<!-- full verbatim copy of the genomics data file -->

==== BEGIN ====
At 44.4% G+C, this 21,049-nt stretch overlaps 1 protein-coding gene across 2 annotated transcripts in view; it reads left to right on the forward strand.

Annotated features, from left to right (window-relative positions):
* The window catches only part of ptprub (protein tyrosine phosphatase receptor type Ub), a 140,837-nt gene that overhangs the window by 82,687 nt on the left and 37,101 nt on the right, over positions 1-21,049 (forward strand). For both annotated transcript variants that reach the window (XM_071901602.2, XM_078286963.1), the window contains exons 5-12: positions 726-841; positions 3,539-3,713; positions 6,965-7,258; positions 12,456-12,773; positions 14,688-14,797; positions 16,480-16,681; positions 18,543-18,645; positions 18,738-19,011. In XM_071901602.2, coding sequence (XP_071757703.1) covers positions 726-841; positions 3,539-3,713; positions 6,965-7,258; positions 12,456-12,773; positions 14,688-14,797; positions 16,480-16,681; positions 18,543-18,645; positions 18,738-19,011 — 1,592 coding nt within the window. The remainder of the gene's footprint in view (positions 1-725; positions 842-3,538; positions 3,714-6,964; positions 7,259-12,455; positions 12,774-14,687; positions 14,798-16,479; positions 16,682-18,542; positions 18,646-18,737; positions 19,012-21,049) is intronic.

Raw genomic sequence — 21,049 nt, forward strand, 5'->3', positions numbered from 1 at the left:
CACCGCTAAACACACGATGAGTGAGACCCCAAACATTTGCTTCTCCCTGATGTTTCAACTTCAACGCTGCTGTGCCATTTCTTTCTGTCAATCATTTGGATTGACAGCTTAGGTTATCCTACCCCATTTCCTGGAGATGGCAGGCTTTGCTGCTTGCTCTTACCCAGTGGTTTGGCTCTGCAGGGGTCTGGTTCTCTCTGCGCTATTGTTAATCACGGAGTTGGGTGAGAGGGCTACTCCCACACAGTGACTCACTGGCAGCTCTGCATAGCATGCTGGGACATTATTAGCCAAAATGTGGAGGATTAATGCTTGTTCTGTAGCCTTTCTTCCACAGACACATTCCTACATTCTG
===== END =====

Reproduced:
At 44.4% G+C, this 21,049-nt stretch overlaps 1 protein-coding gene across 2 annotated transcripts in view; it reads left to right on the forward strand.

Annotated features, from left to right (window-relative positions):
* The window catches only part of ptprub (protein tyrosine phosphatase receptor type Ub), a 140,837-nt gene that overhangs the window by 82,687 nt on the left and 37,101 nt on the right, over positions 1-21,049 (forward strand). For both annotated transcript variants that reach the window (XM_071901602.2, XM_078286963.1), the window contains exons 5-12: positions 726-841; positions 3,539-3,713; positions 6,965-7,258; positions 12,456-12,773; positions 14,688-14,797; positions 16,480-16,681; positions 18,543-18,645; positions 18,738-19,011. In XM_071901602.2, coding sequence (XP_071757703.1) covers positions 726-841; positions 3,539-3,713; positions 6,965-7,258; positions 12,456-12,773; positions 14,688-14,797; positions 16,480-16,681; positions 18,543-18,645; positions 18,738-19,011 — 1,592 coding nt within the window. The remainder of the gene's footprint in view (positions 1-725; positions 842-3,538; positions 3,714-6,964; positions 7,259-12,455; positions 12,774-14,687; positions 14,798-16,479; positions 16,682-18,542; positions 18,646-18,737; positions 19,012-21,049) is intronic.

Raw genomic sequence — 21,049 nt, forward strand, 5'->3', positions numbered from 1 at the left:
CACCGCTAAACACACGATGAGTGAGACCCCAAACATTTGCTTCTCCCTGATGTTTCAACTTCAACGCTGCTGTGCCATTTCTTTCTGTCAATCATTTGGATTGACAGCTTAGGTTATCCTACCCCATTTCCTGGAGATGGCAGGCTTTGCTGCTTGCTCTTACCCAGTGGTTTGGCTCTGCAGGGGTCTGGTTCTCTCTGCGCTATTGTTAATCACGGAGTTGGGTGAGAGGGCTACTCCCACACAGTGACTCACTGGCAGCTCTGCATAGCATGCTGGGACATTATTAGCCAAAATGTGGAGGATTAATGCTTGTTCTGTAGCCTTTCTTCCACAGACACATTCCTACATTCTG